Chechen woman Laila Magomedovna Gazieva, the widow of an Islamic State militant, holds her son Obaida at Hammam Al-Alil camp south of Mosul, Iraq, September 13, 2017. REUTERS/Azad Lashkari.

Among them is Obaida, the two-year-old son of a Chechen woman, Laila Gazieva. Gazieva was detained in late 2017 while fleeing the Islamic State stronghold of Tal Afar in northern Iraq, and convicted six months later for belonging to the militant Islamist group. On the day Gazieva was sentenced to life in prison, so too were at least a dozen other young women, court records show.

Obaida remains with his mother in a Baghdad women’s jail, according to Russian government records. About 1,100 children of Islamic State are caught in the wheels of Iraqi justice, said sources with knowledge of the penitentiary system. The youngest, like Obaida, stay with their mothers in prison. At least seven of these children have died because of the poor conditions, according to detainees, embassy records reviewed by Reuters and sources familiar with the prison.

Several hundred older children are being prosecuted for offences ranging from illegally entering Iraq to fighting for Islamic State. Some 185 children aged nine to 18 have already been convicted and received sentences from a few months to up to 15 years in juvenile detention in Baghdad, said a spokesman for the judicial council that oversees the Rusafa Central Criminal Court, which is hearing most of the Islamic State cases involving foreigners. Seventy seven of those convicted children were girls.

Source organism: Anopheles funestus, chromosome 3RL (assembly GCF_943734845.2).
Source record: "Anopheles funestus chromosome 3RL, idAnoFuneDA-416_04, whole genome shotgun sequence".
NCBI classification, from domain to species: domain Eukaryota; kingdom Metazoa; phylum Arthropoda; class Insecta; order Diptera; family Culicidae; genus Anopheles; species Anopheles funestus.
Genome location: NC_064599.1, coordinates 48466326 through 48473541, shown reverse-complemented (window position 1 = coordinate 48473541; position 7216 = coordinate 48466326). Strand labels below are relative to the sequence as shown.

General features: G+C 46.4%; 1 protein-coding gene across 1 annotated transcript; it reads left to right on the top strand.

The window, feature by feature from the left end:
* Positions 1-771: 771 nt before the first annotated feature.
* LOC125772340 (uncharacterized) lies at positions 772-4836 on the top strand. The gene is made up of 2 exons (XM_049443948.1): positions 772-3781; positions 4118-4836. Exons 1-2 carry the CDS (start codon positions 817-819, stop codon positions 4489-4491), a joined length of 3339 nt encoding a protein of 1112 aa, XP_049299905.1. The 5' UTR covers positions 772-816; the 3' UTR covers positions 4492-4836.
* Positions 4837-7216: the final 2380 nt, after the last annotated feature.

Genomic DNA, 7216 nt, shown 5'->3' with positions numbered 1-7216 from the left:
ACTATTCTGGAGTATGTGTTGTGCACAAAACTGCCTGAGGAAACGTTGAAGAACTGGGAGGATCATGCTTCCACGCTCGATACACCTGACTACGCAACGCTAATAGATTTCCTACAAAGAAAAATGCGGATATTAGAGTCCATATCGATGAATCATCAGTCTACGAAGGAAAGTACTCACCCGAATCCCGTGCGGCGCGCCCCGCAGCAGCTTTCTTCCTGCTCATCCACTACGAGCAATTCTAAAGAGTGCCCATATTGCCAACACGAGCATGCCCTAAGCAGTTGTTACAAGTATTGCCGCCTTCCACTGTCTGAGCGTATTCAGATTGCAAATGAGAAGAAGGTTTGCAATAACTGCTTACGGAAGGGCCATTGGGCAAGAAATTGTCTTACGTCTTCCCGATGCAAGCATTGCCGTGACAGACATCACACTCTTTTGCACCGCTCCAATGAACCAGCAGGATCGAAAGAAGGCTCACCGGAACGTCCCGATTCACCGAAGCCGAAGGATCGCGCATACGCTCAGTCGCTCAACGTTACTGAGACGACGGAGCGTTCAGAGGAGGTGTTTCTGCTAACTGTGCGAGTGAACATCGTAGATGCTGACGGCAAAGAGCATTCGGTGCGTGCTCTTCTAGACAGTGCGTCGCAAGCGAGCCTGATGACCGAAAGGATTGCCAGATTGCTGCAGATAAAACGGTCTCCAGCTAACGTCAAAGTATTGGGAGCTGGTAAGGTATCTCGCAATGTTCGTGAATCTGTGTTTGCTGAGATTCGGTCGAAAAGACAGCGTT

The children are the forgotten victims of Islamic State: betrayed by the parents who took them to a war zone, groomed from the age of four in the militants’ poisonous ideology and, in many instances, abandoned by the countries they came from for fear they are a future threat. In some 20 interviews, diplomats, the children’s mothers and sources familiar with their cases and the penitentiary system described the youngsters’ ordeal.

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REU: Death toll climbs at Syrian camp

BEIRUT (Reuters) – Twelve people died overnight after arriving at a camp in northeastern Syria from Islamic State’s final enclave at Baghouz, the International Rescue Committee said on Thursday.